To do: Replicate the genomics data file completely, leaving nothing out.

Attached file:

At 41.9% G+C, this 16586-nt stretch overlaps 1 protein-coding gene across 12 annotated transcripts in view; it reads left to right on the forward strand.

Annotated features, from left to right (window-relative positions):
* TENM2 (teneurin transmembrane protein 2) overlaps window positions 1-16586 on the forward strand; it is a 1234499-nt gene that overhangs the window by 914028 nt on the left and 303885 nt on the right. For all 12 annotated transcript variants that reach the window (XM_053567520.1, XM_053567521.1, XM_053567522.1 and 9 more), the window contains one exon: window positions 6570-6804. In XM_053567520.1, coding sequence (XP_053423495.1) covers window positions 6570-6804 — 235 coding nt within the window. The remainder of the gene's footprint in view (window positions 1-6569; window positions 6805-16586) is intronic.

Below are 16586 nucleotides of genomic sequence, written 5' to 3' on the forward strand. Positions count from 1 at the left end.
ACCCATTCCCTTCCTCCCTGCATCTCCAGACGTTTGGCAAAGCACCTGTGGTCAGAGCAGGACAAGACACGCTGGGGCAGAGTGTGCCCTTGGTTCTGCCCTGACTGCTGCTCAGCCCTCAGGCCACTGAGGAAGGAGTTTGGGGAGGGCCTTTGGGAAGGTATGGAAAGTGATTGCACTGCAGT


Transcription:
At 41.9% G+C, this 16586-nt stretch overlaps 1 protein-coding gene across 12 annotated transcripts in view; it reads left to right on the forward strand.

Annotated features, from left to right (window-relative positions):
* TENM2 (teneurin transmembrane protein 2) overlaps window positions 1-16586 on the forward strand; it is a 1234499-nt gene that overhangs the window by 914028 nt on the left and 303885 nt on the right. For all 12 annotated transcript variants that reach the window (XM_053567520.1, XM_053567521.1, XM_053567522.1 and 9 more), the window contains one exon: window positions 6570-6804. In XM_053567520.1, coding sequence (XP_053423495.1) covers window positions 6570-6804 — 235 coding nt within the window. The remainder of the gene's footprint in view (window positions 1-6569; window positions 6805-16586) is intronic.

Below are 16586 nucleotides of genomic sequence, written 5' to 3' on the forward strand. Positions count from 1 at the left end.
ACCCATTCCCTTCCTCCCTGCATCTCCAGACGTTTGGCAAAGCACCTGTGGTCAGAGCAGGACAAGACACGCTGGGGCAGAGTGTGCCCTTGGTTCTGCCCTGACTGCTGCTCAGCCCTCAGGCCACTGAGGAAGGAGTTTGGGGAGGGCCTTTGGGAAGGTATGGAAAGTGATTGCACTGCAGT